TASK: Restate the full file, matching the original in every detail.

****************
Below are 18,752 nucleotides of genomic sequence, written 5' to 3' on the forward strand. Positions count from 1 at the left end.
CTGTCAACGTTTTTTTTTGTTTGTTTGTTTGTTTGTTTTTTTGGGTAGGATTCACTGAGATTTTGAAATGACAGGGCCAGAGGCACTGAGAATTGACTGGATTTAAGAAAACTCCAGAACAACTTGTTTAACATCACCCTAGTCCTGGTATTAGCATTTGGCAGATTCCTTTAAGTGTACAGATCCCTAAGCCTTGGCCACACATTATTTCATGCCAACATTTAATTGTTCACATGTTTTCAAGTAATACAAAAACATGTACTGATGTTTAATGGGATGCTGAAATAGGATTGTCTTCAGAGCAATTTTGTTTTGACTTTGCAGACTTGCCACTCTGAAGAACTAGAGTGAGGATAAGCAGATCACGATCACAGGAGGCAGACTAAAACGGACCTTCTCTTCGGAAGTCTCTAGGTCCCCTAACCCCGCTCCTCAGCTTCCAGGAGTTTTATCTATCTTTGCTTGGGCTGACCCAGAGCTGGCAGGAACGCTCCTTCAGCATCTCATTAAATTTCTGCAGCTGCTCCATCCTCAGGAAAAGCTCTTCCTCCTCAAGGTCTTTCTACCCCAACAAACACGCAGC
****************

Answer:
Below are 18,752 nucleotides of genomic sequence, written 5' to 3' on the forward strand. Positions count from 1 at the left end.
CTGTCAACGTTTTTTTTTGTTTGTTTGTTTGTTTGTTTTTTTGGGTAGGATTCACTGAGATTTTGAAATGACAGGGCCAGAGGCACTGAGAATTGACTGGATTTAAGAAAACTCCAGAACAACTTGTTTAACATCACCCTAGTCCTGGTATTAGCATTTGGCAGATTCCTTTAAGTGTACAGATCCCTAAGCCTTGGCCACACATTATTTCATGCCAACATTTAATTGTTCACATGTTTTCAAGTAATACAAAAACATGTACTGATGTTTAATGGGATGCTGAAATAGGATTGTCTTCAGAGCAATTTTGTTTTGACTTTGCAGACTTGCCACTCTGAAGAACTAGAGTGAGGATAAGCAGATCACGATCACAGGAGGCAGACTAAAACGGACCTTCTCTTCGGAAGTCTCTAGGTCCCCTAACCCCGCTCCTCAGCTTCCAGGAGTTTTATCTATCTTTGCTTGGGCTGACCCAGAGCTGGCAGGAACGCTCCTTCAGCATCTCATTAAATTTCTGCAGCTGCTCCATCCTCAGGAAAAGCTCTTCCTCCTCAAGGTCTTTCTACCCCAACAAACACGCAGC